Emmanuelle Lacroix | 22 Settembre 2015
I attended the “Tales from the humanitarian frontline” event at ODI to mark the World Humanitarian Day. Panel members were asked what drove them into aid work, and we were reminded of an old saying that aid workers would have been one of the three M’s: a mercenary, a missionary or a misfit. This got me thinking about another important M – member. As times have changed, so has the humanitarian and development sector and members are increasingly important.
Members of affected communities we work with and are accountable to make up around 90% of the workforce of humanitarian and development agencies – agencies that themselves are members of what is now a more professional sector where partnership and collaborative working underpin most of the strategic and operational work.
To unpack this further, I will focus on staff members. Misfits or not, aid workers are central to the mission on any agency, local or international – I think we all agree on that. Whether it is a career decision, a calling or a mix of both, this sector attracts and employs a considerable amount of dedicated individuals. And many of them come from affected communities that were and will remain in “the field”, because it also happens to be their home.
Most if not all agencies experience challenges around recruitment and retention: a limited talent pool, growing needs, ethical issues around using unpaid interns to do “real work”, a career ladder that seems to miss a few steps between entry roles and management jobs. Building on its innovative nature, the sector is working hard responding to these talent needs and initiatives such as ELRHA help bring the academic world to the table to address this issue from all angles.
Immense progress has been made to ensure good people management is part of agencies’ ways of working. This was first influenced and guided by the People In Aid Code, which has since been replaced with the Core Humanitarian Standard, amongst others.
I was reminded throughout the panel discussion of the importance of inspiring and courageous leadership, of contextualised and consistent capacity building and of taking duty of care seriously. All of these issues are important to the CHS Alliance for supporting good people management and accountability.
For all of these key areas of good people management to be meaningful and lead to quality and aid effectiveness, it has to reach all staff. A major shift (in the right direction) within our sector over the last decade has been the recognition that staff means all staff (national and expatriate) and that the differences between how national and expatriate staff are managed and supported must be addressed.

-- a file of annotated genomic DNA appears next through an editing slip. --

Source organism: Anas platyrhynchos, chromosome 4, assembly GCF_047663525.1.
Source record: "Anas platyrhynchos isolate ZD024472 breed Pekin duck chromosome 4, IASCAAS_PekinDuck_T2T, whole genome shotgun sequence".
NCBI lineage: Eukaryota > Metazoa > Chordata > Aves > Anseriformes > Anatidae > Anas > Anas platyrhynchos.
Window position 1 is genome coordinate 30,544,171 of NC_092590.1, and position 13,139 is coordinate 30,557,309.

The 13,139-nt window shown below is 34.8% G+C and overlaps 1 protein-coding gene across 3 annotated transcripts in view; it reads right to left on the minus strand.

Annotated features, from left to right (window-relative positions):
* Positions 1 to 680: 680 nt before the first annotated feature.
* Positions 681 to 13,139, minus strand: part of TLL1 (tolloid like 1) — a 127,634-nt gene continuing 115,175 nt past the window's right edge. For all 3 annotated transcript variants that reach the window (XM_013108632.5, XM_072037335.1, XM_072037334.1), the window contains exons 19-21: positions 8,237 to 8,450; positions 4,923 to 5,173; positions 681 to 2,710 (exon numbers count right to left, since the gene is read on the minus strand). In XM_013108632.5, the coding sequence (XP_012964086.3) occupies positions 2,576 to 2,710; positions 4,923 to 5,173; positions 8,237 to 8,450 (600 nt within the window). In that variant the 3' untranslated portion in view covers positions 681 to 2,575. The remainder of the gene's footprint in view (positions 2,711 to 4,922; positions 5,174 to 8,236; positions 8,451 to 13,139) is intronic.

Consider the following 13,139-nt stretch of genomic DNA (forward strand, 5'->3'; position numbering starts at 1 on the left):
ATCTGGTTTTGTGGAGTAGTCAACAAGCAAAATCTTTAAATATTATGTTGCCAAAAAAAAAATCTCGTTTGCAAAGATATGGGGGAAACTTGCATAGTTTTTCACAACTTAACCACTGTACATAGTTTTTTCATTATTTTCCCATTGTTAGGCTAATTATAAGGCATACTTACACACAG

Many initiatives have started to move in this direction. Take for example the work done around management and leadership development, capacity building projects and competencies within individual agencies and with consortium work and joint initiatives such as the ECB project, the Start Network and the HLA to name but a few.
More must be done though – one difference between national and expatriate staff that has been hitting the headlines recently is around security and well-being. The continuous rise in casualties amongst aid workers is a fact we are all too aware of especially today, World Humanitarian Day, as we recognise and remember these aid workers that lost their lives whilst bringing relief to those most in need. Many of them are national staff. Whether it is as part of our security protocols (including evacuation plans) or well-being package, we must continue to work collaboratively and creatively to provide appropriate support and effective risks mitigation. This is non-negotiable.
Staff care is high on the CHS Alliance’s agenda: we made a submission to the World Humanitarian Summit (WHS) and supported a petition to have staff welfare as a key topic next year. We also held a conference on sexual violence in London on 3 September and will continue to work with key partners (within and outside the sector) to help organisations strengthen their approach to staff care.
It is also important to think about the systems and standards in place to support this. As the sector has become more professional, the innovation, drive and can-do attitude that has characterised it for so long is sometimes seen as diminished. At a time of growing needs and greater operational complexity, it is more than ever crucial to foster this humanitarian spirit that believes that “everything is possible” when communities are in need whilst ensuring we – as individuals and organisations – behave and operate within agreed standards and systems to ensure quality and effectiveness.
This is how we can have greater impact, reach greater numbers and ensure a smooth transition between relief and longer term development whilst gaining the understanding and support of all (communities, donors, public and other sectors). And ultimately how we can achieve the humanitarian objectives whilst valuing the individuals working hard to make humanitarian ideals a reality.